Full Frame vs. Crop Sensor for Portraits

Whether you’re deciding on what to get for your first portrait camera or thinking about an upgrade, a common question emerges: Should I get a full frame camera or a crop sensor camera? Being faced with the technical explanations of these features can lead to more confusion. To help provide a better understanding of these two different styles of cameras, Chicago based portrait photographer Manny Ortiz created this helpful video so you can see the differences for yourself:

For the video comparison, Ortiz uses a Sony A7II and a Sony A6000. While there are many benefits to using both styles of cameras, the biggest difference between the imagery captured is the shallow depth of field. While full frame does offer this additional feature, it’s not something that will ‘make or break’ your photography, but more about your personal preferences.

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Full Frame (Sony A7II) vs. Crop Sensor (Sony A6000)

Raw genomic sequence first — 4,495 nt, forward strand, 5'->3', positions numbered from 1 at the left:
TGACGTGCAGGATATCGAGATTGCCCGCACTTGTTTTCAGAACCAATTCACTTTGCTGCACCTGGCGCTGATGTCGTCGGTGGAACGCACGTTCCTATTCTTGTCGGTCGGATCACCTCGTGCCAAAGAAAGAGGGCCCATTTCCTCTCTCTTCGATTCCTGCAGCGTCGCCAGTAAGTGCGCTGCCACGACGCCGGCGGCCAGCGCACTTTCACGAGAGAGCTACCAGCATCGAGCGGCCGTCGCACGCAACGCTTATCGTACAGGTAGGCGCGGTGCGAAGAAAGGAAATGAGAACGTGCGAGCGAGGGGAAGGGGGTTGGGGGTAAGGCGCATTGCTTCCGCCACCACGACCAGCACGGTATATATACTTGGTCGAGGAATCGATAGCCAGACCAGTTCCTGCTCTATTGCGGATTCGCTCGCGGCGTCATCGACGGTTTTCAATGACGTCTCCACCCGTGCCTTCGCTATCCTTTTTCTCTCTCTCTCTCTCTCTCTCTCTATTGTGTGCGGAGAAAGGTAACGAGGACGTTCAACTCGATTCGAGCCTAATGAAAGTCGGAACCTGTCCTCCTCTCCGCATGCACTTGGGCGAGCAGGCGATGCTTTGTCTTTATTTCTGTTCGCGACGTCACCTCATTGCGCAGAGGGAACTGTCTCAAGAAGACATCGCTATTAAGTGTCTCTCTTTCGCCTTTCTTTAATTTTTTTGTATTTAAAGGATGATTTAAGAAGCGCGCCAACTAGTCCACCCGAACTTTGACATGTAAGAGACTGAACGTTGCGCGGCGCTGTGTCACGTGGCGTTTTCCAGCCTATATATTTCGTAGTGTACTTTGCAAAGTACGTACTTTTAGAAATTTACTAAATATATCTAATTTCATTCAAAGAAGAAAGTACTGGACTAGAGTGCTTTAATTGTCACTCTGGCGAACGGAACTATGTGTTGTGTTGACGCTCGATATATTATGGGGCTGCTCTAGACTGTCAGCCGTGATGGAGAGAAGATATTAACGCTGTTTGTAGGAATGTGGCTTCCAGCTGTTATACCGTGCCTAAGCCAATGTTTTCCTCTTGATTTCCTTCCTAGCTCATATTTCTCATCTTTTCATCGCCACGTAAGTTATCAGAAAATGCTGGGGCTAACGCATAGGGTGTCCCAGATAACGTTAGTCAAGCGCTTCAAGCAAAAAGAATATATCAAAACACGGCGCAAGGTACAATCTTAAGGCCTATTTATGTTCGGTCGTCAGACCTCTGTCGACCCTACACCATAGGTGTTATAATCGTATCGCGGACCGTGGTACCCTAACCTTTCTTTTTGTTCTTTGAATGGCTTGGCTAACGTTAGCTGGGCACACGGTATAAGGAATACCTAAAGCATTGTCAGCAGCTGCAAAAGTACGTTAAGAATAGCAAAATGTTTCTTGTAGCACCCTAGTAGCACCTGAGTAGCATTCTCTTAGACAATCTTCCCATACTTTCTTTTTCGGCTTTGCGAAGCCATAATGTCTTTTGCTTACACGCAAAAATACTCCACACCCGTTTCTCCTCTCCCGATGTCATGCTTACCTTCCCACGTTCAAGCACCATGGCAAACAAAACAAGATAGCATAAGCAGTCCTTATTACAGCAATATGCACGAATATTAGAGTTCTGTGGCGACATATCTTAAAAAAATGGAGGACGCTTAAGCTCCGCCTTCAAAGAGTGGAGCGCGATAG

Do you have a personal preference when shooting portrait photography? Why? Have you found the advantages of a crop sensor more useful than shooting in full frame format?

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Portrait image captured by Manny Ortiz with a Sony A7II

“It doesn’t matter what camera you have. It really doesn’t. You put good glass in front of that sensor and you’re going to get great images…”

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One response to “Full Frame vs. Crop Sensor for Portraits”

  1. louis joseph says:

    Great article! I have only ever shot with a crop-sensor camera (Nikon D7000) and I’ve always thought my photography would, naturally, be better with a full frame camera. More expensive equals better images, right? However, I use primarily prime lenses, like the old-school Nikon 24/2.8, 85/1.8, and 135/2. So, my 135mm acts like a 200/3 on my crop sensor. For a lot less money, the crop sensor gives me a lot more reach without too much loss of depth of field, even for great portraiture. Thanks again for the great article! http://www.louisjosephphotography.com

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